Aldous Huxley in his book The Perennial Philosophy discusses four kinds of prayer common in all religions:
Adoration. Praising the deity.
Petition. Asking for favors.
Intersession. Asking favors for someone else.
Contemplation. Meditating on the nature of the deity—the Godhead, to use an old-fashioned term.
The Lords Prayer combines the first two forms in a pattern developed earlier by the Sumerians: Beginning by praising the deity (Hallowed be thy name. . . .), followed by a wish-list petition (Give us this day . . .), and ending with a short final praise (For thine is the Kingdom . . .).
The first three, adoration, petition, and intersession, are in the form of a conversation with a sentient being and are standard components of Christian prayers. The fourth, contemplation, is not a conversation, but a wordless union with the divine where conscious thought fades away, such as when peacefully walking in the woods or watching gentle ocean waves roll onto a beach. Not all consider this as valid prayer, seeing it only as self-indulgent pleasure.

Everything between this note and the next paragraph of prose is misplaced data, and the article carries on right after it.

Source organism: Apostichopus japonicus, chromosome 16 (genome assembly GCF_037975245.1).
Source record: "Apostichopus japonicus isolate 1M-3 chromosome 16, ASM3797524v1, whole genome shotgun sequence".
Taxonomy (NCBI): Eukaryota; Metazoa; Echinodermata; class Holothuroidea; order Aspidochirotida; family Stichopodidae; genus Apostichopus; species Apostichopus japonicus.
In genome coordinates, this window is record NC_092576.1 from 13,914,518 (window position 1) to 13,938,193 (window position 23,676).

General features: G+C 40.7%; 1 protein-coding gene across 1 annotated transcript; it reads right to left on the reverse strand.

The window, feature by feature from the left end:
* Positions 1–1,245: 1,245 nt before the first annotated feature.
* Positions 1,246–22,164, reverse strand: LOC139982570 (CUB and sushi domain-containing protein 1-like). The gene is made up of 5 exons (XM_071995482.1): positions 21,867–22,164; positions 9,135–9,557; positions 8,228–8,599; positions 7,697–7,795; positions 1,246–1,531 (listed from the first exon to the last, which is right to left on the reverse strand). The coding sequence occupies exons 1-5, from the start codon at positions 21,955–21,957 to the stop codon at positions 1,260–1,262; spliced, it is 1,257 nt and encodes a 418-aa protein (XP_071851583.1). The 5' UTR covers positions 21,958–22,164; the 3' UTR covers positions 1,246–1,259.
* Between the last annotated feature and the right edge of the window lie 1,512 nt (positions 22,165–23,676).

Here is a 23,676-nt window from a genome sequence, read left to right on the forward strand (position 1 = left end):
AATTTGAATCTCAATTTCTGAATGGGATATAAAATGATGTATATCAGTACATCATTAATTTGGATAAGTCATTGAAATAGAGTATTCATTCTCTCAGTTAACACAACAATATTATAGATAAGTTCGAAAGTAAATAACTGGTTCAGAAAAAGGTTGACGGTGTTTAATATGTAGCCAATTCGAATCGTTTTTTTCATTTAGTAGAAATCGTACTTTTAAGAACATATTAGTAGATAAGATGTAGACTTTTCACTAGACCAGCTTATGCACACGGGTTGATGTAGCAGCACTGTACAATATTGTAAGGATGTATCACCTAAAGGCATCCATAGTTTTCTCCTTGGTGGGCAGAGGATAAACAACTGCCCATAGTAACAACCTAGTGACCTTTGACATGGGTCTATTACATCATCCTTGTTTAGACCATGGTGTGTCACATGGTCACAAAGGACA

Huxley considers contemplation not only valid, but the highest form, well above the other three. Prayer, he says, is the elevation of the mind to God, possible only by contemplation. Adoration is the activity by a loving individual, but whose expressed humbleness reinforces the sense of separateness from the deity. Contemplation involves, and even requires, a loss of self, and the less there is of self, the more there is of God.